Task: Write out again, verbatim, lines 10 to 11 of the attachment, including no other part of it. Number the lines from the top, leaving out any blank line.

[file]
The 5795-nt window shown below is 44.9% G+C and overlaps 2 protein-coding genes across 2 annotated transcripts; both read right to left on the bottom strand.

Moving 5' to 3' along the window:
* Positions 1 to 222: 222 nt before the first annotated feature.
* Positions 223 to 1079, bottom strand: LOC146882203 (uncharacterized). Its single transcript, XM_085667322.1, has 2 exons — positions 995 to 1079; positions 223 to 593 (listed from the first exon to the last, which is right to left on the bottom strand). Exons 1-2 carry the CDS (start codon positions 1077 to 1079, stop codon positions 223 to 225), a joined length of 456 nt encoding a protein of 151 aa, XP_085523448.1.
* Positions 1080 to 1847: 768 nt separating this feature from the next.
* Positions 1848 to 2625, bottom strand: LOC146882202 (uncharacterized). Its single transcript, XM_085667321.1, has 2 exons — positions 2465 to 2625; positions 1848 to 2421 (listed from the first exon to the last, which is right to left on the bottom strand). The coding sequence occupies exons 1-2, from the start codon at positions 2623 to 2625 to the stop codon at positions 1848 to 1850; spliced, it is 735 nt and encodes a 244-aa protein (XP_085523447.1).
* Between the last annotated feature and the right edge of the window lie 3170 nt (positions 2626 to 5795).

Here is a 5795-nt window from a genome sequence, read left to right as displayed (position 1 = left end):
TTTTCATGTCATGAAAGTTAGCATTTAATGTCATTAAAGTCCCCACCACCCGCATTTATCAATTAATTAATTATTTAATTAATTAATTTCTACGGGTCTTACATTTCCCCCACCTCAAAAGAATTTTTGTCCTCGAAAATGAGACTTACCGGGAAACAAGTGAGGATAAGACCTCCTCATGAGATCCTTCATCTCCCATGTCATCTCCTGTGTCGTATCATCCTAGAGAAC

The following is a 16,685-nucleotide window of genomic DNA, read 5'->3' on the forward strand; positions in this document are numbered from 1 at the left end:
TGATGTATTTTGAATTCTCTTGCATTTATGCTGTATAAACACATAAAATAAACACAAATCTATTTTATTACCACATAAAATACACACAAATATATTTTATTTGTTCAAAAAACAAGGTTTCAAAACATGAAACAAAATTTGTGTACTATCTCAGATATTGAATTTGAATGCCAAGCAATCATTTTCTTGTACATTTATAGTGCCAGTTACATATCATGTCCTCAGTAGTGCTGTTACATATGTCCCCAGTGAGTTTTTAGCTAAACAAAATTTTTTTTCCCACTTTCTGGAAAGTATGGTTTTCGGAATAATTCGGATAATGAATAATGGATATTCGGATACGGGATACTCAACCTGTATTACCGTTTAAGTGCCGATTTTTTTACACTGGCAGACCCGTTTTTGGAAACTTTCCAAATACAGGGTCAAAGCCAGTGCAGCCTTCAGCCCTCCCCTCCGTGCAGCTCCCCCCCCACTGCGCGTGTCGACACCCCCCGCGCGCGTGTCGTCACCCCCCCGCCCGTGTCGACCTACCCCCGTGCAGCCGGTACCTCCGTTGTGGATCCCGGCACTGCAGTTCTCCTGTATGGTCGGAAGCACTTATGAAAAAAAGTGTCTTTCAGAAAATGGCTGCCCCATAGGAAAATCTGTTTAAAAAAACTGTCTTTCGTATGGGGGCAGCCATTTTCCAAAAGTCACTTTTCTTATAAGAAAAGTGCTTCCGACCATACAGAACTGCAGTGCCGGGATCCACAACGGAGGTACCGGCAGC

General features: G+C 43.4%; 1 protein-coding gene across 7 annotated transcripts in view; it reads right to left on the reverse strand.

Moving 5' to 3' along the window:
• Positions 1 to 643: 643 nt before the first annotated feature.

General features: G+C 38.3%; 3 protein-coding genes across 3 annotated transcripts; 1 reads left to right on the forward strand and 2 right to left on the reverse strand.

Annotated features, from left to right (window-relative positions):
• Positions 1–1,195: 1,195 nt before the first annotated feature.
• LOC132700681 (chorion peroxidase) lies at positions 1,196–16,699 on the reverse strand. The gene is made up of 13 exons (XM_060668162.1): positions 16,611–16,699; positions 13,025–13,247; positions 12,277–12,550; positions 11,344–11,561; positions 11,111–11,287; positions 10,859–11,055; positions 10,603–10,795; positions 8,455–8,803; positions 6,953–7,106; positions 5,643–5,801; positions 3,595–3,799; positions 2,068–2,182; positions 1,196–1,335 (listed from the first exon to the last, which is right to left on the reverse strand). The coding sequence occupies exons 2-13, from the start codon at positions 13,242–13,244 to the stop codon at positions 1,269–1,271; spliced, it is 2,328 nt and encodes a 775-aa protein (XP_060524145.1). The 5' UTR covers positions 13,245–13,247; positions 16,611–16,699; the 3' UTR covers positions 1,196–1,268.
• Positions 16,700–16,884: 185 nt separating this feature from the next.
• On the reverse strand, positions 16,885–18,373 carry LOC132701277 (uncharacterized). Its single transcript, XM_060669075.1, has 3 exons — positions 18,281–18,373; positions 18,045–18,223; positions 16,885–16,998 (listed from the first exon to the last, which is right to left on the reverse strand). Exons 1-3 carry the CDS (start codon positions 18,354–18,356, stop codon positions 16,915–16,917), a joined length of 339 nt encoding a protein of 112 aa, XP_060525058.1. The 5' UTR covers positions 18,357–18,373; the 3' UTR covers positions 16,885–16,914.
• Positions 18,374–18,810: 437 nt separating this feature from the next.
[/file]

The following is a 16,685-nucleotide window of genomic DNA, read 5'->3' on the forward strand; positions in this document are numbered from 1 at the left end:
TGATGTATTTTGAATTCTCTTGCATTTATGCTGTATAAACACATAAAATAAACACAAATCTATTTTATTACCACATAAAATACACACAAATATATTTTATTTGTTCAAAAAACAAGGTTTCAAAACATGAAACAAAATTTGTGTACTATCTCAGATATTGAATTTGAATGCCAAGCAATCATTTTCTTGTACATTTATAGTGCCAGTTACATATCATGTCCTCAGTAGTGCTGTTACATATGTCCCCAGTGAGTTTTTAGCTAAACAAAATTTTTTTTCCCACTTTCTGGAAAGTATGGTTTTCGGAATAATTCGGATAATGAATAATGGATATTCGGATACGGGATACTCAACCTGTATTACCGTTTAAGTGCCGATTTTTTTACACTGGCAGACCCGTTTTTGGAAACTTTCCAAATACAGGGTCAAAGCCAGTGCAGCCTTCAGCCCTCCCCTCCGTGCAGCTCCCCCCCCACTGCGCGTGTCGACACCCCCCGCGCGCGTGTCGTCACCCCCCCGCCCGTGTCGACCTACCCCCGTGCAGCCGGTACCTCCGTTGTGGATCCCGGCACTGCAGTTCTCCTGTATGGTCGGAAGCACTTATGAAAAAAAGTGTCTTTCAGAAAATGGCTGCCCCATAGGAAAATCTGTTTAAAAAAACTGTCTTTCGTATGGGGGCAGCCATTTTCCAAAAGTCACTTTTCTTATAAGAAAAGTGCTTCCGACCATACAGAACTGCAGTGCCGGGATCCACAACGGAGGTACCGGCAGC